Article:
Infection risks, long hours, mental stress- Why is there no law for the safety of health workers?
The unpreparedness of healthcare establishments to protect workers from occupational hazards came into sharp focus during the Covid-19 pandemic. Nurses and sanitation workers drew attention to the lack of basic facilities like gloves, drinking water, and access to toilets.
The pandemic shed light on the challenges that healthcare workers routinely face- long working hours, high workloads, exposure to infectious diseases, hazardous chemicals, mental and physical strain. Adding to this are the psychosocial hazards such as fatigue, occupational burnout, distress or declining mental health, which affect the health and quality of work of healthcare workers.
Approximately 1,800 doctors died from Covid-19, the Indian Medical Association has estimated. As of September 22, data from the Union Ministry of Health and Family Welfare, indicates that 974 health workers had died from the virus.
But despite the significant risks that healthcare workers face there is no specific legislation to protect their occupational health and safety – apart from one narrowly applicable law in the context of HIV, the human immunodeficiency virus that causes AIDS, or acquired immunodeficiency syndrome.
The Occupational Safety, Health and Working Conditions Code, 2020, is the overarching legal framework that determines work standards in India. It addresses the health and safety concerns of factory and mine workers but fails to provide recourse to healthcare workers from hazards specific to their occupation. The code falls short in scope by not explicitly covering healthcare establishments within the meanings of ‘establishments’ or ’employer’.
Even health-specific laws like the Clinical Establishments Act, 2010, and state legislations and rules do not have potent clauses that ensure occupational safety. It is only the HIV & AIDS Act, 2017, that obliges healthcare establishments of more than 20 people where there is a significant risk of exposure to HIV to ensure a safe working environment.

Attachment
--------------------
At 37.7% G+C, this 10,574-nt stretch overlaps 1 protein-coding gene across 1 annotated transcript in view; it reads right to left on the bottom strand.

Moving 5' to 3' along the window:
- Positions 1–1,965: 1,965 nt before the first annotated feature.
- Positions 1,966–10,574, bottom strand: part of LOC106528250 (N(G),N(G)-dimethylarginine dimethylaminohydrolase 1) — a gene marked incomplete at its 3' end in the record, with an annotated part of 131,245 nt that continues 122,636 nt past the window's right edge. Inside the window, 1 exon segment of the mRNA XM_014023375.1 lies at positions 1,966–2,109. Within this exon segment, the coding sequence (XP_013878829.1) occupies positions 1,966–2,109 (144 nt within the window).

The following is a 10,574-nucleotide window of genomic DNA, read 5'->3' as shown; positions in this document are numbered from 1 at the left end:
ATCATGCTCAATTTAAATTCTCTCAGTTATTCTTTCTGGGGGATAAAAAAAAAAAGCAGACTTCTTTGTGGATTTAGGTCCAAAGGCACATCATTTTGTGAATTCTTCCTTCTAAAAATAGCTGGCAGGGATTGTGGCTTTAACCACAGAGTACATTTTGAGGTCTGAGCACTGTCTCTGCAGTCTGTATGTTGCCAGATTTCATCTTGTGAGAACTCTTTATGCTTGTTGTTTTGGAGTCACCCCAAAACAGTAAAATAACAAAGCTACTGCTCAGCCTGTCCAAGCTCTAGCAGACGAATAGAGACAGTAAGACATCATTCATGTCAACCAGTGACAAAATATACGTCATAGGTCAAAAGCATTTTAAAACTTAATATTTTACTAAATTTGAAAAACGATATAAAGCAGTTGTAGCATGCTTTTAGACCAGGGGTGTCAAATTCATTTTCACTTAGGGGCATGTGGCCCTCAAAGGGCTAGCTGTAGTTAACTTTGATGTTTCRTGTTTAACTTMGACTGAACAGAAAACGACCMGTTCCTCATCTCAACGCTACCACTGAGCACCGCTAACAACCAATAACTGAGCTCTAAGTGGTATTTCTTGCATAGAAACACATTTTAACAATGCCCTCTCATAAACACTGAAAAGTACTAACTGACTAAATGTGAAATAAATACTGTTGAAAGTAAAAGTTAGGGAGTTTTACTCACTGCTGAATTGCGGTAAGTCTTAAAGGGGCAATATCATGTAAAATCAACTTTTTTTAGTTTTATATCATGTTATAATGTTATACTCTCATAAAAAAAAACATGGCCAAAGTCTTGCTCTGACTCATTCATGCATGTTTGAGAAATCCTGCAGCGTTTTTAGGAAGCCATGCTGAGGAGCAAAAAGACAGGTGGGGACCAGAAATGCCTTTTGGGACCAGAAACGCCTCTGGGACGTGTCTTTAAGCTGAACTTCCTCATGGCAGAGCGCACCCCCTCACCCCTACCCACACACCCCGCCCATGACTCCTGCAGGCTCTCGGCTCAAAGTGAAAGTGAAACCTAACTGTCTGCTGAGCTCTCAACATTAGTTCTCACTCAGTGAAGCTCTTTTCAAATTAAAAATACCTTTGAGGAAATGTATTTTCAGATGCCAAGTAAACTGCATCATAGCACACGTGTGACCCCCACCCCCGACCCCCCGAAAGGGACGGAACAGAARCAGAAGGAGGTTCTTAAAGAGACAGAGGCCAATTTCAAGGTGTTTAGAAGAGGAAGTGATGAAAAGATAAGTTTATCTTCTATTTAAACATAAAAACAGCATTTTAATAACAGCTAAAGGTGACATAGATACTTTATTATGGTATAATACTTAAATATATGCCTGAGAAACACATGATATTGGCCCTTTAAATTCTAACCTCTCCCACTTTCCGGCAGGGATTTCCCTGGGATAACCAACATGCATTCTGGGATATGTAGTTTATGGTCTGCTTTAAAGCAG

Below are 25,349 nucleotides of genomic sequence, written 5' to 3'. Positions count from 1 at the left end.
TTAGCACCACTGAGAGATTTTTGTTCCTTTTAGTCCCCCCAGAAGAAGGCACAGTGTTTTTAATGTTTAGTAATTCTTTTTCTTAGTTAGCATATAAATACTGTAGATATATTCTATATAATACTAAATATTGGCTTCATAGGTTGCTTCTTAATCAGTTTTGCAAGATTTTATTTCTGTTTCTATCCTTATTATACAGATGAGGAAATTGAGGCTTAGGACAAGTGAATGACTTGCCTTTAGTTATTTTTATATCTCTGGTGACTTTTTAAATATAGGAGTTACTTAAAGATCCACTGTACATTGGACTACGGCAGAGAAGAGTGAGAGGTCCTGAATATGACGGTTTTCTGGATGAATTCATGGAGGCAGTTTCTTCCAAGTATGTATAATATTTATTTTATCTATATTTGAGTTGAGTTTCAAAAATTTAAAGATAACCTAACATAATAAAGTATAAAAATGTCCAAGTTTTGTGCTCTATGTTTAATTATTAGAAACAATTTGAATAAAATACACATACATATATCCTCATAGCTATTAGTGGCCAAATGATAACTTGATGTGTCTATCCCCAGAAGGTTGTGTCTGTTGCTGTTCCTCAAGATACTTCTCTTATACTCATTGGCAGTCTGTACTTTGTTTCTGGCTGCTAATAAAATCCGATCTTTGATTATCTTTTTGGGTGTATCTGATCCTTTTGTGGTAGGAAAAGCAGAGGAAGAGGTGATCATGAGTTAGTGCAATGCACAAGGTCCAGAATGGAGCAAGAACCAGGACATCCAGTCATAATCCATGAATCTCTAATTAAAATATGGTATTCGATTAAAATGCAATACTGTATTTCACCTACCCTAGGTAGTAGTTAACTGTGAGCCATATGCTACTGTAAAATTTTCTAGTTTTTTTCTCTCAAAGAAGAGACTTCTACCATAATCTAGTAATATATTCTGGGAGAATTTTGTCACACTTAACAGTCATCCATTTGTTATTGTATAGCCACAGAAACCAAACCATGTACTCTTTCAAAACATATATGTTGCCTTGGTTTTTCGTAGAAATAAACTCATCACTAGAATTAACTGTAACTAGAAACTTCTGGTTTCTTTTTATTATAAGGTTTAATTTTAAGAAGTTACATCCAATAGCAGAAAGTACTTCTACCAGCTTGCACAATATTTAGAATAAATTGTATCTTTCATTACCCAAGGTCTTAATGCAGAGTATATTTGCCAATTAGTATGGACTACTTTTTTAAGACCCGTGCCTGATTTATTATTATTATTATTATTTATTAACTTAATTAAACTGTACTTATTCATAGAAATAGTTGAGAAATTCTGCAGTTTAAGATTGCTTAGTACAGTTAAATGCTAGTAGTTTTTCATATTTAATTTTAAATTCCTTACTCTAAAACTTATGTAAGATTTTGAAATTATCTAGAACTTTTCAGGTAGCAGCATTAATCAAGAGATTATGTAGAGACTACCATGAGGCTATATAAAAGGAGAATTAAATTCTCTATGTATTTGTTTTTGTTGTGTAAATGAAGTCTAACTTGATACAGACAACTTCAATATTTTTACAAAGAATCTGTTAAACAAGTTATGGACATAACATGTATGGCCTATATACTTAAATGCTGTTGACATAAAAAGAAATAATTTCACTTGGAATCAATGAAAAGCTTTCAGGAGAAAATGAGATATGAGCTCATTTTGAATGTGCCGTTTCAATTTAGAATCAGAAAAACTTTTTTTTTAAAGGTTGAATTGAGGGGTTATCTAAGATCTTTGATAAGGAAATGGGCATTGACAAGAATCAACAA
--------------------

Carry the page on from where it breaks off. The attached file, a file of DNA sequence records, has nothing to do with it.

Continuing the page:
Occupational health and safety is addressed only to a limited extent in the Bio-Medical Waste Management Rules, 2016, which govern the collection, segregation, processing, treatment and disposal mechanisms of biomedical waste produced by healthcare-related entities.
While legal frameworks are weak, policy has been pointing towards the right direction. Initially, policy frameworks were less than rigorous in articulating the need for occupational safety for healthcare workers. The National Health Policy, 2017, focused on improving the quality of education and human resources in the healthcare sector but gave little guidance on occupational safety.
The revised Indian Public Health Standards, 2022, focus on planning service delivery and standards for training human resources to enhance the quality of care in public healthcare institutions. They briefly lay down minimum performance standards for specialists and healthcare staff without touching on ancillary occupational safety issues.
Yet, there have also been some positive developments. The National Guidelines for Infection Prevention & Control in Healthcare Facilities, 2020, prescribe safe work practices and an occupational health programme for the safety of healthcare workers. Most recently, in August, the health ministry issued draft guidelines to improve the working conditions of nurses in healthcare institutions, although the status of their implementation is unknown. These are long overdue but commendable steps.
However, they are not located within actionable frameworks such as legislation but only in policy documents, which do not necessarily provide legal recourse in case of violations. These policies need teeth for effective implementation, impact, and accountability.
Moving an explicit law on occupational safety for healthcare workers is not only a legal obligation but also upholds the principle that all work has inherent dignity, making it imperative to ensure that nurses, doctors and others are protected from occupational hazards.
Anmol Mathur is a lawyer and Programme Associate at the Centre for Health Equity, Law & Policy, ILS Pune.
(News Source -Except for the headline, this story has not been edited by Times Of Nation staff and is published from a scroll.in feed.)
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